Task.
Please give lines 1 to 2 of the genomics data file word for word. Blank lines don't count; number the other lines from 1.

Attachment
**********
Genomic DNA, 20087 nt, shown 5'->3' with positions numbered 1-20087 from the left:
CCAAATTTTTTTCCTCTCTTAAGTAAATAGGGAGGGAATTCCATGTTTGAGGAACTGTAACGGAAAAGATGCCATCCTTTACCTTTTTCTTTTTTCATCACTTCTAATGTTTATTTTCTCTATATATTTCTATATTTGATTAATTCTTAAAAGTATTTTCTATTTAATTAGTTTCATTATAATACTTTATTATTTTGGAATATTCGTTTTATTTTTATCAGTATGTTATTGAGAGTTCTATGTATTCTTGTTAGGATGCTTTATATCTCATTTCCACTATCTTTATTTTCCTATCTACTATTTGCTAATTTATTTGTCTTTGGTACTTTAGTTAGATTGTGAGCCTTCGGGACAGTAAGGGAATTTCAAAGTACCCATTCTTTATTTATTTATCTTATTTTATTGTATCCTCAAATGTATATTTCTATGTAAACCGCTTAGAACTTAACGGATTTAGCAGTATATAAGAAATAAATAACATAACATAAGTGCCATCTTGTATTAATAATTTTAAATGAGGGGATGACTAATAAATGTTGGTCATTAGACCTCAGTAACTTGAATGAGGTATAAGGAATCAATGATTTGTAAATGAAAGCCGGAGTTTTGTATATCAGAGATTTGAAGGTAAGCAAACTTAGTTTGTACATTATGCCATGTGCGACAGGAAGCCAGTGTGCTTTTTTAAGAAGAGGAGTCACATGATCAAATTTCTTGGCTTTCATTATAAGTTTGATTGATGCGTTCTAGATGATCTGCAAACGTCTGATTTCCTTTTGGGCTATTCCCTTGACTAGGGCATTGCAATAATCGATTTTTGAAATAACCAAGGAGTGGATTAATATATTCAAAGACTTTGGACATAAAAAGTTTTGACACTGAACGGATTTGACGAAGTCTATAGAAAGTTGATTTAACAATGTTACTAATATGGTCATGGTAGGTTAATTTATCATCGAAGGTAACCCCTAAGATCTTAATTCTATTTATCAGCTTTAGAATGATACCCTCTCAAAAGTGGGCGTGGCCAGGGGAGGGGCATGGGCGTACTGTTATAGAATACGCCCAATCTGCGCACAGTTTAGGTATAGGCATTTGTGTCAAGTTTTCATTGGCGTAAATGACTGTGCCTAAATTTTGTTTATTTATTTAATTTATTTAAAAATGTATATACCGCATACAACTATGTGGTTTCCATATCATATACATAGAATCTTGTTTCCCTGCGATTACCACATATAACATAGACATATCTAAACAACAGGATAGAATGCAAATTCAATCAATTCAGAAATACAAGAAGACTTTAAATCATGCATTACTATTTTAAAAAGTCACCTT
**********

Genomic DNA, 20087 nt, shown 5'->3' with positions numbered 1-20087 from the left:
CCAAATTTTTTTCCTCTCTTAAGTAAATAGGGAGGGAATTCCATGTTTGAGGAACTGTAACGGAAAAGATGCCATCCTTTACCTTTTTCTTTTTTCATCACTTCTAATGTTTATTTTCTCTATATATTTCTATATTTGATTAATTCTTAAAAGTATTTTCTATTTAATTAGTTTCATTATAATACTTTATTATTTTGGAATATTCGTTTTATTTTTATCAGTATGTTATTGAGAGTTCTATGTATTCTTGTTAGGATGCTTTATATCTCATTTCCACTATCTTTATTTTCCTATCTACTATTTGCTAATTTATTTGTCTTTGGTACTTTAGTTAGATTGTGAGCCTTCGGGACAGTAAGGGAATTTCAAAGTACCCATTCTTTATTTATTTATCTTATTTTATTGTATCCTCAAATGTATATTTCTATGTAAACCGCTTAGAACTTAACGGATTTAGCAGTATATAAGAAATAAATAACATAACATAAGTGCCATCTTGTATTAATAATTTTAAATGAGGGGATGACTAATAAATGTTGGTCATTAGACCTCAGTAACTTGAATGAGGTATAAGGAATCAATGATTTGTAAATGAAAGCCGGAGTTTTGTATATCAGAGATTTGAAGGTAAGCAAACTTAGTTTGTACATTATGCCATGTGCGACAGGAAGCCAGTGTGCTTTTTTAAGAAGAGGAGTCACATGATCAAATTTCTTGGCTTTCATTATAAGTTTGATTGATGCGTTCTAGATGATCTGCAAACGTCTGATTTCCTTTTGGGCTATTCCCTTGACTAGGGCATTGCAATAATCGATTTTTGAAATAACCAAGGAGTGGATTAATATATTCAAAGACTTTGGACATAAAAAGTTTTGACACTGAACGGATTTGACGAAGTCTATAGAAAGTTGATTTAACAATGTTACTAATATGGTCATGGTAGGTTAATTTATCATCGAAGGTAACCCCTAAGATCTTAATTCTATTTATCAGCTTTAGAATGATACCCTCTCAAAAGTGGGCGTGGCCAGGGGAGGGGCATGGGCGTACTGTTATAGAATACGCCCAATCTGCGCACAGTTTAGGTATAGGCATTTGTGTCAAGTTTTCATTGGCGTAAATGACTGTGCCTAAATTTTGTTTATTTATTTAATTTATTTAAAAATGTATATACCGCATACAACTATGTGGTTTCCATATCATATACATAGAATCTTGTTTCCCTGCGATTACCACATATAACATAGACATATCTAAACAACAGGATAGAATGCAAATTCAATCAATTCAGAAATACAAGAAGACTTTAAATCATGCATTACTATTTTAAAAAGTCACCTT